So, what am I trying to say? The amount of storage that is available at a reasonable cost has increased by orders of magnitude, but so has the average size of the files that we store. The net result is that we can store about the same number of files as we used to before.

Even if we can store more files there is another cost involved. The more files and directories we have on our disks, the more difficult it becomes to find a file when we need it. If a user can’t remember where they put a file on a file server and they have to search for it, that potentially ties up a lot of I/O and CPU resources as the server scans all the files. That results in slower performance for all the other users relying on that server. That same server could be hosting a database, or a VM, or even just the virtual disk of a VM, and each of those would be affected by this search. Even if you don’t search for files very often because you are so well organized… those files are getting scanned anyway a couple times a day by your anti-virus and anti-spyware software.

Now lets look at databases… Modern database servers make them easy to use, quick to access, all those good things. So where is the problem. Let’s look at how a real production database gets used. To start with, you don’t just put a production database on disk, that’s too risky, disks can fail. You put it on a raid array instead, using mirroring, or striping, or whatever. The end result is that we now have two or possibly three (depending on the level of raid) copies of that database. We need to back up the database, that’s another copy… but in today’s web-enabled global economy, we can’t take the database server offline to back it up. So we have to take a snapshot to another disk so that we can make a backup of it without it changing while we write to tape, that’s another copy. Add some developers into the mix, any system that has a database probably has some developers working on new versions of the software and they need working copies of those databases to use for testing and development. That’s another copy (per developer) for each database. What are we up to now? 5 or 6 copies? Once again, the way we use that so-called cheap disk space quickly changes the cost per MB when each MB that we use is actually stored multiple times.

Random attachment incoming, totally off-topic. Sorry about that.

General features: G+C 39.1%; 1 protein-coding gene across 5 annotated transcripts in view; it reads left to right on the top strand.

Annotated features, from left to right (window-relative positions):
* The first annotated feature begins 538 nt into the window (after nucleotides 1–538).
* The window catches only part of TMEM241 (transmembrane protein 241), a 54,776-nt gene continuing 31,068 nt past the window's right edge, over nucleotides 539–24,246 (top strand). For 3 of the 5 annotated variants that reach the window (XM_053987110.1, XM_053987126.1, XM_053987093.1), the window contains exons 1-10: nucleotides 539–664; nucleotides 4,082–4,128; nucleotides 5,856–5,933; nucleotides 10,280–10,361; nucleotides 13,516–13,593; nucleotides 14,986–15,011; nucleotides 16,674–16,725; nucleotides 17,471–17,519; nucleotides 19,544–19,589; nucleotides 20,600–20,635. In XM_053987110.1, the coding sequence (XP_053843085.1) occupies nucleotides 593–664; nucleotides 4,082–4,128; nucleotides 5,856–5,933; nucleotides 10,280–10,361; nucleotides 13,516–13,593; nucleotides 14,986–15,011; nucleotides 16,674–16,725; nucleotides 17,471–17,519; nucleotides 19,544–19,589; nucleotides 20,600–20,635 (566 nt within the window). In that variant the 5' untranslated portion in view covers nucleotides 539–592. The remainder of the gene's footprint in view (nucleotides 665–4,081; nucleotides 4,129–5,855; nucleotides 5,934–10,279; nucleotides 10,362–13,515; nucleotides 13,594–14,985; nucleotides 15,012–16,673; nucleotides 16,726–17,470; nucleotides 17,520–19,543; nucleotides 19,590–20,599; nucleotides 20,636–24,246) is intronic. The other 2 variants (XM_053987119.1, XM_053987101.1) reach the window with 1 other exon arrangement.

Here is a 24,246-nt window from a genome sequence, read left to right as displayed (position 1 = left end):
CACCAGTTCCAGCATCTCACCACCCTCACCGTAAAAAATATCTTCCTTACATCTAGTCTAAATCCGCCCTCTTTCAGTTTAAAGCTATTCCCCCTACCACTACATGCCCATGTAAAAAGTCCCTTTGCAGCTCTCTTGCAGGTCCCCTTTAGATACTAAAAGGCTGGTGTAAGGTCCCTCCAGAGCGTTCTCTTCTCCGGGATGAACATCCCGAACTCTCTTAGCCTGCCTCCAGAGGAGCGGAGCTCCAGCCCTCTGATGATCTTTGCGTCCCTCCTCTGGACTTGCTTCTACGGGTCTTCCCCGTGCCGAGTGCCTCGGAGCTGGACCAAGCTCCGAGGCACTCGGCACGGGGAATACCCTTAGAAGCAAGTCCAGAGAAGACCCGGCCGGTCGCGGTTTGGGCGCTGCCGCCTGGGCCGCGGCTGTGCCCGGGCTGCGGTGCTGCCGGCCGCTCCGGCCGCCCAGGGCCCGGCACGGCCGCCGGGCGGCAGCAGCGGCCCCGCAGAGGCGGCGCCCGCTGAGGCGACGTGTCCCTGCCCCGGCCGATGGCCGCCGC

Backups become important too. Bigger databases take longer to backup, which also means they take longer to restore too. That can be crucial when the database for a web-commerce site goes down and we need to restore it. The companies that chose to believe the “disk is cheap” myth will be offline waiting for the restore a lot longer than the company that chose to use their disk space more wisely.